Stem Cell Therapy: What Physicians Should Know

Tremendous progress has been made in the field of hematopoietic stem cell transplants (SCT). Once considered a last resort for leukemia patients after chemotherapy failed or a cancer relapsed, SCT is now prescribed earlier in the treatment regiment for leukemia, lymphoma, myelomas, nonmalignant blood disorders such as sickle cell anemia, and metabolic disorders.

Improvements in the safety and refinement of SCT have also resulted in an increase in the age of candidates. Now a patient in their mid 70s with blood cancer can be considered for both autologous and allogeneic (related and unrelated donor) transplants with a good likelihood of having a beneficial response. In fact, the prognosis for SCT patients of all age levels — pediatric and adult — has significantly improved due to new pre-transplant protocols that reduce toxicity from chemotherapy and radiation, and even newer post-transplant treatments, for example, to reduce graft-versus-host disease (GVHD) and other side effects.

And there’s more, much more, according to Stanton Gerson, MD, director of UH Seidman Cancer Center and the Case Comprehensive Cancer Center, and Marcos JG de Lima, MD, director of UH Seidman’s Hematologic Malignancies and Stem Cell Transplant Program which focuses on non-embryonic stem cells.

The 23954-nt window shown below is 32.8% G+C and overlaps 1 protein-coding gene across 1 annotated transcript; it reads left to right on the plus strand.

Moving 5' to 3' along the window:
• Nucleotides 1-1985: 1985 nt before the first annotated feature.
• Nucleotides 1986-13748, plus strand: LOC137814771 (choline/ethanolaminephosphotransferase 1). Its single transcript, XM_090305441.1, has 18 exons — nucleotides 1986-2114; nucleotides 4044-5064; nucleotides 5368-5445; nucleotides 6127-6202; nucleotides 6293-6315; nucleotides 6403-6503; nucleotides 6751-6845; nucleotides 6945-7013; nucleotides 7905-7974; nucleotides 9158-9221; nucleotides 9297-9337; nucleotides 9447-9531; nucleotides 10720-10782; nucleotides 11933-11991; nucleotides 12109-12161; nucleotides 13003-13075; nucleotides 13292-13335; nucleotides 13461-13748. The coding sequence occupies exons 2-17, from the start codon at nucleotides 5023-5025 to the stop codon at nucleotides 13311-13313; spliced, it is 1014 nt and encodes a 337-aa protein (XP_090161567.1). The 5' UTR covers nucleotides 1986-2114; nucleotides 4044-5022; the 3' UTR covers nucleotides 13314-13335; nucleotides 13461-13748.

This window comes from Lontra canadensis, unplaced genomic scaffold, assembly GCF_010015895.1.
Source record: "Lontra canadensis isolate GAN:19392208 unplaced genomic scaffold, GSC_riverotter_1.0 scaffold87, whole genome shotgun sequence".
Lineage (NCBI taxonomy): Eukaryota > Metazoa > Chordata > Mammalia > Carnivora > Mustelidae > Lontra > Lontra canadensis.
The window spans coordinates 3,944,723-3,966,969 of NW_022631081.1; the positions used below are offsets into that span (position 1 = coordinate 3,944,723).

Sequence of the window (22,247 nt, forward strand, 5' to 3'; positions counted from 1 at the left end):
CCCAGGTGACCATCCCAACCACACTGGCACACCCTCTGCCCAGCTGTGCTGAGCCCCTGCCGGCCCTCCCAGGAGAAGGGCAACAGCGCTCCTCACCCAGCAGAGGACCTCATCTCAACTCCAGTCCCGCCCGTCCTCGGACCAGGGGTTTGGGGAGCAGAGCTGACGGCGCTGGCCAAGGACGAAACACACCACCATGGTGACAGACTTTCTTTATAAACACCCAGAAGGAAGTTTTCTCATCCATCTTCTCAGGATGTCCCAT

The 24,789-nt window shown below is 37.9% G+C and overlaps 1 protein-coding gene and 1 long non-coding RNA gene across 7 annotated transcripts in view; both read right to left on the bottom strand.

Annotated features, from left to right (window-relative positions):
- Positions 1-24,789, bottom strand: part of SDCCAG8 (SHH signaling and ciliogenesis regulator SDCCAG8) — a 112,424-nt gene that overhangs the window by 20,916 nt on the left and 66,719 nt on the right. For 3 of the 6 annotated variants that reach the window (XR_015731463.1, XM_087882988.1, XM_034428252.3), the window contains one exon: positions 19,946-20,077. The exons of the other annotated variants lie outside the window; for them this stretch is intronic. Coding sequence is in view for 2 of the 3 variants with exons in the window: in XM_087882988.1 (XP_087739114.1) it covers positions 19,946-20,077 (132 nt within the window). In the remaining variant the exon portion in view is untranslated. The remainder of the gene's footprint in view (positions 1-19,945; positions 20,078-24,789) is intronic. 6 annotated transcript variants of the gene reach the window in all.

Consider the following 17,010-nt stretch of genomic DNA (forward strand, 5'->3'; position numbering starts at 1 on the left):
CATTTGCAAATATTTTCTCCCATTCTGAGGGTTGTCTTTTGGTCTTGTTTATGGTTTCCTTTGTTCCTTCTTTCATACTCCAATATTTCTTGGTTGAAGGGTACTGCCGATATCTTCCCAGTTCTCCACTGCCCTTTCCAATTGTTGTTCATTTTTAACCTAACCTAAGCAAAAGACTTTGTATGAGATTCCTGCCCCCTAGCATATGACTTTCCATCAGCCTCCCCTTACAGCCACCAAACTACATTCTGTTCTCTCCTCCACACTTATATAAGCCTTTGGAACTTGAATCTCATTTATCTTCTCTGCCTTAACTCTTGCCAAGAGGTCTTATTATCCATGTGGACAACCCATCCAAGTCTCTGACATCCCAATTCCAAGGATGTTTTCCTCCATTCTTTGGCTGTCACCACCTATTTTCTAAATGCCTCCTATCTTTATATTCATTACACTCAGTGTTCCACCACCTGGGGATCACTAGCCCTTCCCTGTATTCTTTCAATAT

Dr. Gerson serves on the National Cancer Institutes Board of Scientific Advisors which helps guide the nation’s effort in cancer discovery and research. He recently recruited Dr. de Lima from the University of Texas MD Anderson Cancer Center in Houston, where Dr. de Lima served as professor of medicine in the Department of Stem Cell Transplantation and Cellular Therapy, and director of the Unrelated Donor Program. A past president of the National Marrow Donor Program Council and advisor for the Center for International Bone Marrow Transplant Research, Dr. de Lima is currently protocol design co-chair of the National Cancer Institute-Sponsored International Workshop on Relapse after Allogeneic Hematopoietic Stem Cell Transplantation and treasurer of the American Society of Blood and Marrow Transplantation.

“UH has been at the forefront of SCT since its researchers helped pinpoint stem cells as the therapeutic component of bone marrow more than 30 years ago,” says Dr. Gerson, who has championed a number of innovative therapies and activities. “Today, our physicians and scientists are active not only in local investigator-initiated studies, but also in many large national cooperative group studies and clinical trials, including the elite Bone Marrow Transplant Clinical Trials Network, the Eastern Cooperative Oncology Group, the Bone Marrow Transplant Information Network and the Pediatric Blood and Marrow Transplant Information Network.”

A recent study involves the use of mesenchymal stem cells and multi-potent adult progenitor cells, which are similar to mesenchymal stem cells but possess greater proliferative and regenerative properties. In collaboration with a local biotechnology cell therapy company called Athersys, UH Seidman Cancer Center researchers are currently investigating the role of these cells in GVHD and their use in allogeneic transplantation.